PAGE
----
Mexico’s López Obrador Is Pulling an Erdogan on Biden

By reducing U.S.-Mexican relations to migration, Biden is letting himself be played—and ignoring a crisis south of the border.

By Jorge Castañeda, a professor at New York University and former Mexican foreign minister.

JULY 9, 2021, 11:45 AM

Mexico was never a priority for U.S. President Joe Biden’s foreign-policy agenda—and still isn’t. But the border and immigration have been Republican priorities for years. Inheriting a so-called border crisis—largely a fabrication of the Trump administration—the Biden White House finds itself forced to devote more time and energy to the United States’ southern neighbor than it expected at the beginning of its term. A long list of Biden officials have visited Mexico, including Vice President Kamala Harris, the secretary of homeland security, the deputy CIA director, the U.S. trade representative, and the White House drug enforcement team. Virtual encounters have included Biden, his secretary of state, and the energy secretary. The outcome of this diplomatic blitz is uncertain, and prospects aren’t very encouraging—at least for now.

The issue is not so much whether U.S.-Mexican relations are cruising along or in crisis. In fact, most of the U.S.-Mexican bilateral agenda isn’t even visible, with the Biden administration—just like its predecessor—single-mindedly focused on the border and immigration.

On that topic, at least, Biden’s first steps have been constructive. He undid former President Donald Trump’s disastrous and xenophobic measures by halting construction of the border wall, restoring hearings for asylum on U.S. soil, reinstating protections for childhood immigrants, eliminating the Muslim ban, and at least attempting to stop deportations of nonviolent crime perpetrators. Other much-needed and laudable decisions include the imminent cancellation of the use of Title 42 deportations on public health grounds and the submission of major immigration reform to the U.S. Congress. Legalizing the status of and creating a path to U.S. citizenship for more than 11 million foreigners living in the country illegally (as well as for “Dreamers” and Central American holders of temporary protected status) would be a very big deal, as Biden might put it. The idea of working with Mexico to invest meaningful funds in the Northern Triangle countries—Honduras, Guatemala, and El Salvador—also makes sense, as does granting Venezuelans temporary protected status.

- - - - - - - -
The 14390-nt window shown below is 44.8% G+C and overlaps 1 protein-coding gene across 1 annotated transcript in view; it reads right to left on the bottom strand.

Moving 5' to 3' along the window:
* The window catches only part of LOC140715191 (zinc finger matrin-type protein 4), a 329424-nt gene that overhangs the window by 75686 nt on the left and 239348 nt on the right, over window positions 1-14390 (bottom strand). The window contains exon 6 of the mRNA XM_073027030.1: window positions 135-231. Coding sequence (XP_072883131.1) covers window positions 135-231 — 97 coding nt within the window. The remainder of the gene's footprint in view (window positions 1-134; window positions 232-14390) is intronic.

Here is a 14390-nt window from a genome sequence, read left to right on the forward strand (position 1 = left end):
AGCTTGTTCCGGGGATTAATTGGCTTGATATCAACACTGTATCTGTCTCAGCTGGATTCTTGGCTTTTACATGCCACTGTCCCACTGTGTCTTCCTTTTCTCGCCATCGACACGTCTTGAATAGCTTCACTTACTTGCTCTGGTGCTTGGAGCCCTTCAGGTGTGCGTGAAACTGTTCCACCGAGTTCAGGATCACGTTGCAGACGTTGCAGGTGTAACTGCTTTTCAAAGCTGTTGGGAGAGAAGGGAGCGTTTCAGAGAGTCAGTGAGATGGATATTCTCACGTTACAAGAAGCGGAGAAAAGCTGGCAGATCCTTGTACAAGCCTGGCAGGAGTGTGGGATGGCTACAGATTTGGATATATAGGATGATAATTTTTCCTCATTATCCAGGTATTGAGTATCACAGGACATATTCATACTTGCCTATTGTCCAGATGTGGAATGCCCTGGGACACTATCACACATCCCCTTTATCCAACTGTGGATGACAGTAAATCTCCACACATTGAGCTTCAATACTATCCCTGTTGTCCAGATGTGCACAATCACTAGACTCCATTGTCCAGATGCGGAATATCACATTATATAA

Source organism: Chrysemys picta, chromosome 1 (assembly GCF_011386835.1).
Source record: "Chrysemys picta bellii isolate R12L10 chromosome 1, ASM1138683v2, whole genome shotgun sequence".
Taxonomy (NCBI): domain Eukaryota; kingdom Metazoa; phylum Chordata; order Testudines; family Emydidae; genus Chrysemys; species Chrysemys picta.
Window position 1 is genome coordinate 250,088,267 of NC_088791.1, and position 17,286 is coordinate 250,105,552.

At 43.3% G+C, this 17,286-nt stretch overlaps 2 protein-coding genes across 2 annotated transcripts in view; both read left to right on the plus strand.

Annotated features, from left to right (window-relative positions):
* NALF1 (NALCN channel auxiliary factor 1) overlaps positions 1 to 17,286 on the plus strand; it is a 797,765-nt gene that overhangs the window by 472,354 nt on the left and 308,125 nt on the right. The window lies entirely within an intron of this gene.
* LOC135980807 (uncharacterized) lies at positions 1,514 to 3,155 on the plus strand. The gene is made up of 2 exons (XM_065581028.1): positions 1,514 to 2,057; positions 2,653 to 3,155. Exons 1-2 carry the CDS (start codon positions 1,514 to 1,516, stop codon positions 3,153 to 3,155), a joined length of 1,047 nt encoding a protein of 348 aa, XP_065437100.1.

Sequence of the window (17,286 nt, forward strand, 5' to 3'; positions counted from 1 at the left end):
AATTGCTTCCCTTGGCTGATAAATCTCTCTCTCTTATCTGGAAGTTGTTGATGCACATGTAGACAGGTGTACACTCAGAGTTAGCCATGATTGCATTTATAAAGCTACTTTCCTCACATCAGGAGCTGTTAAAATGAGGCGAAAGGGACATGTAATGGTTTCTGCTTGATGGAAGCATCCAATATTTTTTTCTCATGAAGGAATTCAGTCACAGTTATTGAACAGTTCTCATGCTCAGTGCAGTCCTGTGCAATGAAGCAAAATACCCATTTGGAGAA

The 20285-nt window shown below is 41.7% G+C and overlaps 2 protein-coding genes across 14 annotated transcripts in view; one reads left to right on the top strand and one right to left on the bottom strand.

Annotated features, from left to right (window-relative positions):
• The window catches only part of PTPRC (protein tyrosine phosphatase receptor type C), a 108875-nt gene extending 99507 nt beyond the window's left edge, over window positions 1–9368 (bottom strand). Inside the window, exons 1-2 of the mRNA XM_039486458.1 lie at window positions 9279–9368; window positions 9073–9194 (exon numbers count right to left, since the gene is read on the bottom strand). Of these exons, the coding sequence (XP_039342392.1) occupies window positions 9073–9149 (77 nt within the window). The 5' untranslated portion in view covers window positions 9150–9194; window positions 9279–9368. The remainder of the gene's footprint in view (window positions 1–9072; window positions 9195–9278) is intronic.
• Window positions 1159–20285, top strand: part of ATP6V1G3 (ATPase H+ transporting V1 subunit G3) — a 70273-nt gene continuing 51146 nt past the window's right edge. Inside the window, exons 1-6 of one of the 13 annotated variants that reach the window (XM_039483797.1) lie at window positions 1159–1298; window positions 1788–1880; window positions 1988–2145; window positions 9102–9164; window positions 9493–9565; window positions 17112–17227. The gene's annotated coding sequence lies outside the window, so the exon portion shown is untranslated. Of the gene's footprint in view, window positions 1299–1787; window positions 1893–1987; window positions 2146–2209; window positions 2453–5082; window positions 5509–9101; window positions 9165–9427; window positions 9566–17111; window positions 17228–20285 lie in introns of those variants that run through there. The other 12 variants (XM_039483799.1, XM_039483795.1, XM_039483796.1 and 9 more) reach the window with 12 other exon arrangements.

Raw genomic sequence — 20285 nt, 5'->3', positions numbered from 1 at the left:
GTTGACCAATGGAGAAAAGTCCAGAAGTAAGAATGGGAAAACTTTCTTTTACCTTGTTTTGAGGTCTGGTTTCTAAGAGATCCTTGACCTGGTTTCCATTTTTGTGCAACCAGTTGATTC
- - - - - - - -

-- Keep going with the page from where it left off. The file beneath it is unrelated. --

The problem is that next to all these positive decisions and proposals, Biden is also trying to control a “crisis at the border,” a Republican exaggeration that risks damaging the president’s standing with the American public. Stopping the so-called surge of Central American families transiting Mexico to the U.S. border has been made a priority to avoid an image debacle for the new president. And just as it was during similar so-called surges during the Obama and Trump administrations, the only immediate, realistic, and effective way to do that seems to be letting Mexico do the United States’ dirty work. Only the Mexican government, so the thinking goes, can stop the flow of refugees and economic migrants from the Northern Triangle—preferably at Mexico’s southern border, otherwise at its northern one. (The United States doesn’t much care either way.) In the other direction, only the authorities in Mexico City can allow the reentry of thousands of Honduran, Salvadoran, and Guatemalan deportees from the United States.

The Biden administration seems unaware of the consequences of Mexican instability for the United States.

The Biden administration has therefore decided to copy Trump by cutting a shortsighted, cynical deal with Mexico. Biden has obtained the cooperation of Mexican President Andrés Manuel López Obrador to address the short-term so-called crisis of unaccompanied minors arriving at the southern border. In exchange, the Biden team is turning a blind eye to López Obrador’s catastrophic mismanagement of everything in Mexico: the pandemic, the economy, crime and violence, democracy, the rule of law, and human rights. This myopic approach, in fact, ensures that the real long-term challenge for the United States—Mexican economic, political, and social stability, with its obvious repercussions north of the border—will get dramatically harder to manage.